How do you do that? You read it. You read it. There is substantial new research that shows that men, and women, too, but men who read the Bible four days a week or more have a substantially better result in this area of integrity than men who don’t. Read the word of God for yourselves. Otherwise, you’ll end up … We all know this. When we’re not in the word, we know what happens is that we tend to drift away, and we start doing what seems right in our own eyes. Yes, we start doing what seems right in our own eyes. The Bible talks about this a lot.
This personal transformation, we have the right intentions. Does that give us the power to do the right thing? No. We read the word of God. Now we have the right information. Is that enough? No. It’s not. Because you know lots of people who read the Bible, and then they still do the wrong thing. It’s necessary, but it’s not sufficient. Personal transformation of the heart, word of God.
Number three. Reading the situation. Reading the situation. Understanding that when we are put in a situation where we’re tempted to compromise our integrity, it’s often because someone has created a hothouse environment. Someone has created a sense of urgency that is not there. First of all, there are very few things in life that can’t wait two weeks. Very few things in life that can’t wait two weeks, but more than that, good news is never as good as it seems, but bad news is never as bad as it seems either. You all know that if you will sleep on almost anything, it will not seem as urgent.
You’re in the sales call, and you’re feeling the pressure to compromise your integrity or you’re going to lose the sale. If you lose the sale, you don’t have the mortgage payment this month or the rent. You think there’s so much riding on that sale. Read the situation. Based on the intentions of your heart and what you’ve read in the word of God, put your faith in God. Stand up and walk out of the meeting. God will take care of you. God will provide. You may lose the sale. You may not make the rent payment. You may not make the mortgage payment. She may not come back again, but God will take care of you. Read the situation the way that God would read the situation.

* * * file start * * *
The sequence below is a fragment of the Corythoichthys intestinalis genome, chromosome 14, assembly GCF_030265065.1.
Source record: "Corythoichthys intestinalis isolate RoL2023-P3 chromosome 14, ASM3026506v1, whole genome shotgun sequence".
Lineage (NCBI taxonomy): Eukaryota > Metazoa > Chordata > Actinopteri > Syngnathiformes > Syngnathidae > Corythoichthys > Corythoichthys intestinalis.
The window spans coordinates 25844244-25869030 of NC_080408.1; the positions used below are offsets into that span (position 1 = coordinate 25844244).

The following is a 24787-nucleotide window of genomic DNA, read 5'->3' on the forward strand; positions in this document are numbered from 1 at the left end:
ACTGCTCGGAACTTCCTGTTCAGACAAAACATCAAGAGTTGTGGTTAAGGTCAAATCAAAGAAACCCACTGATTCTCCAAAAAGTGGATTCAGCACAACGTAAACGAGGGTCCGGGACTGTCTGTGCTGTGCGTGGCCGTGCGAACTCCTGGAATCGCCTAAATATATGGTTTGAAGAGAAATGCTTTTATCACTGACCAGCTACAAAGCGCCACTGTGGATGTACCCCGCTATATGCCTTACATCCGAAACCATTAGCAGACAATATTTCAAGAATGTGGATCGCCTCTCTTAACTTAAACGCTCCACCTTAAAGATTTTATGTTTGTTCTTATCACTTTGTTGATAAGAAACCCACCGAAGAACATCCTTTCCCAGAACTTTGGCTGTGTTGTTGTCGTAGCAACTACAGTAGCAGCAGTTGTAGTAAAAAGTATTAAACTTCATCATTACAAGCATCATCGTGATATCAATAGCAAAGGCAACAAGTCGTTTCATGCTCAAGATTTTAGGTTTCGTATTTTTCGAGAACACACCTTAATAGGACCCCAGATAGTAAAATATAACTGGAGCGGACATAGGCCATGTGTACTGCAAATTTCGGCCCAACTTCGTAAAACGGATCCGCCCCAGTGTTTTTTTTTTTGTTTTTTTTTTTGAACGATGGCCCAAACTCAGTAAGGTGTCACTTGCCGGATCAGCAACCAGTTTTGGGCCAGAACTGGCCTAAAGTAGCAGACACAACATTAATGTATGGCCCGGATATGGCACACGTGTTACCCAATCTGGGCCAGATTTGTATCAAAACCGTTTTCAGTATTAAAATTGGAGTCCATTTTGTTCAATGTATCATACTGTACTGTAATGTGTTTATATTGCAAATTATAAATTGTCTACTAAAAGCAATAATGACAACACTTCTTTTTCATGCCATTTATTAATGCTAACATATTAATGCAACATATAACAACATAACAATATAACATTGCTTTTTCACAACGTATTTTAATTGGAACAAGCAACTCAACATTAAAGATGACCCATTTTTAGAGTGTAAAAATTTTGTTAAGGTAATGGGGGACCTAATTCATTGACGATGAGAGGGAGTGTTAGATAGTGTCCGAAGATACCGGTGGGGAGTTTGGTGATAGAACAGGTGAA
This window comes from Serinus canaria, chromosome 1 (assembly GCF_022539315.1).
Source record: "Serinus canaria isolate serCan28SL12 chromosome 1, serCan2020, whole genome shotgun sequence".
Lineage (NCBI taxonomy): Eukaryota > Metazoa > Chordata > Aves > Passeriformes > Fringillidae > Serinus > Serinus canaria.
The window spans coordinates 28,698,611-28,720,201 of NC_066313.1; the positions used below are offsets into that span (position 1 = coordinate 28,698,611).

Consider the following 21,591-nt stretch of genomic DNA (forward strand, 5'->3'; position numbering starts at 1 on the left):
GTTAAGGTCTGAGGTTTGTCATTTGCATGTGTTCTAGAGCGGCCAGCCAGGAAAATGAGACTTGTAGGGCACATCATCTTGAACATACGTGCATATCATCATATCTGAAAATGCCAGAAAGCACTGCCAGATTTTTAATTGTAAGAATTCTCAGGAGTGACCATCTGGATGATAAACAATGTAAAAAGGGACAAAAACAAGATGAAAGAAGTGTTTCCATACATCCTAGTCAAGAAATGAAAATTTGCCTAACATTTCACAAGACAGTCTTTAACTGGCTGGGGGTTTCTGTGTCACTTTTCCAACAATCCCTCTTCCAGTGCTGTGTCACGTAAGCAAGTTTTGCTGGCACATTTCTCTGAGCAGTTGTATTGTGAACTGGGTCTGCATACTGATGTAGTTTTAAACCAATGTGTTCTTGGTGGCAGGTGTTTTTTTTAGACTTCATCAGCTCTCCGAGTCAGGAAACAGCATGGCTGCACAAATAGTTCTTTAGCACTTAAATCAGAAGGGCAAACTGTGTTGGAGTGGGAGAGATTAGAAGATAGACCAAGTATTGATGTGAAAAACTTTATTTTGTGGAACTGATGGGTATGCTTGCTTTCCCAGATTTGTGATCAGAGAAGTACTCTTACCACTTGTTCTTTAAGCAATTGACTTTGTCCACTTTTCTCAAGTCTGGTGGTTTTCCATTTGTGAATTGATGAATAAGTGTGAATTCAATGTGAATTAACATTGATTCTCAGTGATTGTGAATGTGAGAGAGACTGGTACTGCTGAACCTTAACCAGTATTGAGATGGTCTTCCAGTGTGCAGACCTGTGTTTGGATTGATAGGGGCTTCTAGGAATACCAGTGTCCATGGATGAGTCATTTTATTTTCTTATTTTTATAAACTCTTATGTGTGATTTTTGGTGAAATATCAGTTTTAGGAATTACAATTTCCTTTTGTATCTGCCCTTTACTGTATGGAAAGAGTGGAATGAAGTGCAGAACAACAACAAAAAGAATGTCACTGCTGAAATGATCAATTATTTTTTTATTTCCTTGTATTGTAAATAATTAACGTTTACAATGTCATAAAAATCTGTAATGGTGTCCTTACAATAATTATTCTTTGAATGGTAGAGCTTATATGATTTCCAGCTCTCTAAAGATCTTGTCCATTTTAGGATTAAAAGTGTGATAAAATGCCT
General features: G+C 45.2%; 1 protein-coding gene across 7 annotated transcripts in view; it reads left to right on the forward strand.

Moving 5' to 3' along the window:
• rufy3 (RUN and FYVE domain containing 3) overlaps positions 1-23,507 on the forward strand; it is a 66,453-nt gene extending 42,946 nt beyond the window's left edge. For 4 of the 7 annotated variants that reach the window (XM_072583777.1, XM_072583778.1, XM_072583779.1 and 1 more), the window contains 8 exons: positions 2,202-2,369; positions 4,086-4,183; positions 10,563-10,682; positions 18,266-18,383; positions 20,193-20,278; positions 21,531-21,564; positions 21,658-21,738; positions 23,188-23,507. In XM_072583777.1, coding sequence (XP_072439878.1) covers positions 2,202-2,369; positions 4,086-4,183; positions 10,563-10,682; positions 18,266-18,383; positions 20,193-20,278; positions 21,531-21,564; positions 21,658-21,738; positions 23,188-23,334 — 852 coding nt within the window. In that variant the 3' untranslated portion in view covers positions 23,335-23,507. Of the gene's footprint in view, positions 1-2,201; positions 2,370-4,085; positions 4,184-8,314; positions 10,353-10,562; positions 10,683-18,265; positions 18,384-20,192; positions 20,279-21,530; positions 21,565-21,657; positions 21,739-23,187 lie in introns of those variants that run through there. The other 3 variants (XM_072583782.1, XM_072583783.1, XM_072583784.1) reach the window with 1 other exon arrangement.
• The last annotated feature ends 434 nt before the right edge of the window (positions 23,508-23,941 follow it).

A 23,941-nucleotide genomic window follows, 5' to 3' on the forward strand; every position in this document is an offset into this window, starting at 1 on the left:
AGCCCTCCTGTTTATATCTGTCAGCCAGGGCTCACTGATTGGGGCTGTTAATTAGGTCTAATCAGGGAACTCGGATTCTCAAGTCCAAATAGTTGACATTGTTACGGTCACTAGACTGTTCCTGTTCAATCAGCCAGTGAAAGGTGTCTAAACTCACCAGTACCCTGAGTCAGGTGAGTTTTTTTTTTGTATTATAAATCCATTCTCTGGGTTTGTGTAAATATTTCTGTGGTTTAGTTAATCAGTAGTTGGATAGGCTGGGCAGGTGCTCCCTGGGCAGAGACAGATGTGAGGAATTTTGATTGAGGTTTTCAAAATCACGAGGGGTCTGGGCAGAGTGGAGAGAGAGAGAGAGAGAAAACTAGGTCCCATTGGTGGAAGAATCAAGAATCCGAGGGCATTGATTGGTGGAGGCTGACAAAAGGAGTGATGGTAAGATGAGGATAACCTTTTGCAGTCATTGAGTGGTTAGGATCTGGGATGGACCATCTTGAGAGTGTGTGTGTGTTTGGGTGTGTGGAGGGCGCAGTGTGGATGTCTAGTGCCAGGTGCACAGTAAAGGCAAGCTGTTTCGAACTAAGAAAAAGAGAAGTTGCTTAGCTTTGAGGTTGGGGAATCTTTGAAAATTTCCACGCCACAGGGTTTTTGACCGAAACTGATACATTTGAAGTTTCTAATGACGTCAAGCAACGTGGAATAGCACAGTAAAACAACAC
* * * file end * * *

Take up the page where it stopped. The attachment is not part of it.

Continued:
Then in Matthew, chapter twenty-seven, verse nine, it says, “Pilate’s wife sent word to him,” in fact, let’s take a look at the verse together, Matthew, chapter twenty-seven, verse nine. Matthew 27:9. I guess it’s not Matthew, chapter twenty-seven, verse nine. Nineteen. Matthew, chapter twenty-seven, verse nineteen. “When Pilate was sitting on the judge’s seat, his wife sent him this message. Don’t have anything to do with that innocent man, for I have suffered a great deal today in a dream because of him.” Listen to your wife. How can you get it right when others are getting it wrong? Listen to that woman. That is your wife. Glory to God, all right?
Then, final thing I’ll say is you might go ahead and pick your own word. It’s the reflection question in today’s handout, but what is your word? Pick your word, and then think about how does that word relate back to integrity, how important it is to have integrity, and just consider the linkage between your word and having integrity.
You’re not the only one. Elijah went through a depression, a deep depression for doing the right thing. He said to God, he said in his depression, he said, “God, I did what you said and I’m the only one left.” What did God say? He said, “No, you’re not. I have seven thousand who have not bent their knee to Baal, so you are not alone.” There are men at your table who are going through the exact same pressures that you’re going through to compromise you. The same kinds of threats. We all have this in common. We all have this is common, and the big idea today is that you don’t want to compromise your integrity, because once you do, anything can happen, so we have each other. We have each other. Once a man is willing to compromise his integrity, anything can happen. But if you hold onto your integrity, then life will be predictable. Life will be predictable. It doesn’t mean without troubles. In this world you will have troubles, but, “Take heart, for I have overcome the world,” Jesus says. Let us pray!
Our dearest Father, Lord, we come humbly to you today, our great God. We worship you in the beauty of your holiness, in the majesty of your creation, in the generosity of your salvation. Lord, because of these gifts, these incredible gifts you’ve given us, we want to be men of integrity. We don’t want to be men who would know the right thing to do, like Pilate did, but then go ahead and do the wrong thing. We want to do the right thing.
Father, we know that there are a number of things that are necessary, but not sufficient to give us the power to do this. Lord, we know, and this is part of the message, Lord, that it is only through the power of your Holy Spirit in us that we can live this life of integrity. Send your Holy Spirit now. Fill us with your Holy Spirit. Holy Spirit, you live within us. You’re interceding for us with groans that words cannot express in accordance with God’s will. Fill us with your power, so that we might be the men of integrity, and, Lord, at any moment, where we are feeling the pressure, feeling the threat, feeling the vested interest, feeling the desire for the approval of men more than doing the right thing, Lord, fill us with more of your spirit. This we ask in Jesus’ name. Amen.